There is also a Spring-inspired re-imagining of ‘Carnival of Colours’ — on a smaller, bouncier scale at the Peace Garden from 1pm-6pm. It comprises fun-filled circus workshops, incredible acrobatic and parkour performances, comedy, magic and interactive performers.

The Craft Village will come alive from 1pm-6pm with the thrilling beats of live traditional music and the infectious energy of Irish dancing.

The St Patrick’s Day parade is themed ‘Out of the Darkness Into the Light’, and leaves Bishop Street at 3pm on Sunday. The route takes in The Diamond, Shipquay Street, Whitaker Street, Foyle Embankment, Harbour Square Roundabout and Strand Road, ending at Strand Road Car Park.


Omagh is host to one of the county’s main events. From 1pm on St Patrick’s Day there will be a selection of cultural music, dance, family parade and entertainment. Creative arts will be on display throughout Omagh town centre, the Strule Arts Centre and more.

At the Ulster American Folk Park, from 10am-5pm on March 17 and 18, there will be live traditional Irish music stretching across Ulster and America, alongside Irish dancing performances.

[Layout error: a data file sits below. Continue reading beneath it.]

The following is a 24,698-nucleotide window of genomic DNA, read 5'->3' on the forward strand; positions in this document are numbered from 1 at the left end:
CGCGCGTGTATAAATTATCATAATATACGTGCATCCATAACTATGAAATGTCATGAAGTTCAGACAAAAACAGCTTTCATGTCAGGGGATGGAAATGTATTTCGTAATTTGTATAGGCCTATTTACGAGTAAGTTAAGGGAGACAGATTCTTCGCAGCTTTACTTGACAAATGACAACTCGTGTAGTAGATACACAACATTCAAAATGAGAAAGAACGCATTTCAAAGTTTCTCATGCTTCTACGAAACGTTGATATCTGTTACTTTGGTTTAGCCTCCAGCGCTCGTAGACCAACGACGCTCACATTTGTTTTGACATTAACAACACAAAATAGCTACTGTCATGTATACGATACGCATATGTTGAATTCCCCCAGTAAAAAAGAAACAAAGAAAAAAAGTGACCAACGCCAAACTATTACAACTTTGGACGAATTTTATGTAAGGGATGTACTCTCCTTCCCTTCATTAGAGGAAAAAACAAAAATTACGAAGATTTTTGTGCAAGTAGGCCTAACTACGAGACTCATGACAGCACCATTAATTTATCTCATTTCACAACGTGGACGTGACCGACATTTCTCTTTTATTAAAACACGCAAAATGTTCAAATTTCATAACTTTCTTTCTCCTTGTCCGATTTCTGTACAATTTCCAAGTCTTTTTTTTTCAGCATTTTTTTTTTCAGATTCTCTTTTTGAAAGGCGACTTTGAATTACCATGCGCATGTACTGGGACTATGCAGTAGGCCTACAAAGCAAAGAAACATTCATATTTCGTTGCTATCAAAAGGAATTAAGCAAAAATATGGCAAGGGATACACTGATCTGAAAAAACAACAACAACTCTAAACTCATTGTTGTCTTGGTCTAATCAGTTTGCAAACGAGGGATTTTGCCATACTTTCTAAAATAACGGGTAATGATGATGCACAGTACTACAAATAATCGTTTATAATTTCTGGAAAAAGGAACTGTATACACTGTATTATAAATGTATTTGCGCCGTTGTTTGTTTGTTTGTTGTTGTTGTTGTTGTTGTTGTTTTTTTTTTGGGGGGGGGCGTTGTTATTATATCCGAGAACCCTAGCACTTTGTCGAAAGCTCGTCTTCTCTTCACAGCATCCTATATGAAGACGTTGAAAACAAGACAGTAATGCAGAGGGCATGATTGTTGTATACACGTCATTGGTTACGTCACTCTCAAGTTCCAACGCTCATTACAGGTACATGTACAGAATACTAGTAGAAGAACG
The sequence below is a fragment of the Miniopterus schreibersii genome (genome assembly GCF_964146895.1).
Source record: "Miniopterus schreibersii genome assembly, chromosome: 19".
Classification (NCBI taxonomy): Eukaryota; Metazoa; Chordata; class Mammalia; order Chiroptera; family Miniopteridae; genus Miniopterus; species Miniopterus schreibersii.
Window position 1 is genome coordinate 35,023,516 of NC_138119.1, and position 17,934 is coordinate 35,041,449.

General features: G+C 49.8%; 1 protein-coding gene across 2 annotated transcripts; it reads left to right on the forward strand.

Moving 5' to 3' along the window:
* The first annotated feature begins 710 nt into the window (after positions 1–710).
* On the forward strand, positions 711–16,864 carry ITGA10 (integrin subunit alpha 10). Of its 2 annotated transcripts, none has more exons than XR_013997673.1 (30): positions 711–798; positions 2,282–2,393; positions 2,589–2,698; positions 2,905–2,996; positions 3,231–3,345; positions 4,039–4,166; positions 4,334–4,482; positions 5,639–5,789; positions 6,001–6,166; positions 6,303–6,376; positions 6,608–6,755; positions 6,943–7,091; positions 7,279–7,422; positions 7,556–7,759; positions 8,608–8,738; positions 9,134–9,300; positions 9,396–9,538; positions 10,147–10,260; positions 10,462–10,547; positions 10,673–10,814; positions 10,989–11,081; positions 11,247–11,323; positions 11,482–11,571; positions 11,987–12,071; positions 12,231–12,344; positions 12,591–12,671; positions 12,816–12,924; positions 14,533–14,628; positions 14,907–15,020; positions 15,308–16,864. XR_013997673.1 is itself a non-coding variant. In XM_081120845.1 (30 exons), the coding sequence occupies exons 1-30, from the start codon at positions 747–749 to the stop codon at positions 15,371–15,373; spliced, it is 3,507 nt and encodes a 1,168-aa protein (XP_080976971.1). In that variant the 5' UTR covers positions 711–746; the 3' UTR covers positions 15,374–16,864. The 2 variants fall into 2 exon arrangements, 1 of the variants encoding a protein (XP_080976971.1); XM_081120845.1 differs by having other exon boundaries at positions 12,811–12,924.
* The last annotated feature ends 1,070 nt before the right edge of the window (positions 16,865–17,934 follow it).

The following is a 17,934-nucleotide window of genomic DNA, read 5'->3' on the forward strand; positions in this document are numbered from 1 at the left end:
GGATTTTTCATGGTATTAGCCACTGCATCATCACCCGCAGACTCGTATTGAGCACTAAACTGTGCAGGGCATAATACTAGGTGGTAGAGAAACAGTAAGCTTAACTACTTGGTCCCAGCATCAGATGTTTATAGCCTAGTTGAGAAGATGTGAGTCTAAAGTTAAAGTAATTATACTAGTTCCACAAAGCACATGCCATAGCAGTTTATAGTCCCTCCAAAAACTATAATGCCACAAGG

The Mellon House will be filled with traditional foods like colcannon and apple tart, while visitors can watch traditional craft demonstrations like basket weaving, follow the ‘Shamrock Selfie Trail’ and get involved in St Patrick’s themed crafts.

Outside NI

In Dublin, half a million spectators and 4,000 parade participants including marching bands from across the globe take part in Ireland’s national St Patrick’s Day parade.

The parade will begin at noon on Parnell Street, passing Parnell Square, along O’Connell Street over the bridge to Westmorland Street. At College Green, the parade will turn right onto Dame Street. Then on via Lord Edward Street, Nichols Streer, Patrick Street and finishing on Kevin Street.

If you fancy celebrating St Patrick’s Day outside Ireland, Stena Line is offering passengers a mini cruise to France and back this weekend.

The cruise costs €170 for two people and will see you leave Rosslare to Cherbourg on March 15, arriving back to Rosslare from Cherboug right on time for St Patrick’s Day, allowing you to enjoy the final stint of the national holiday on Irish soil.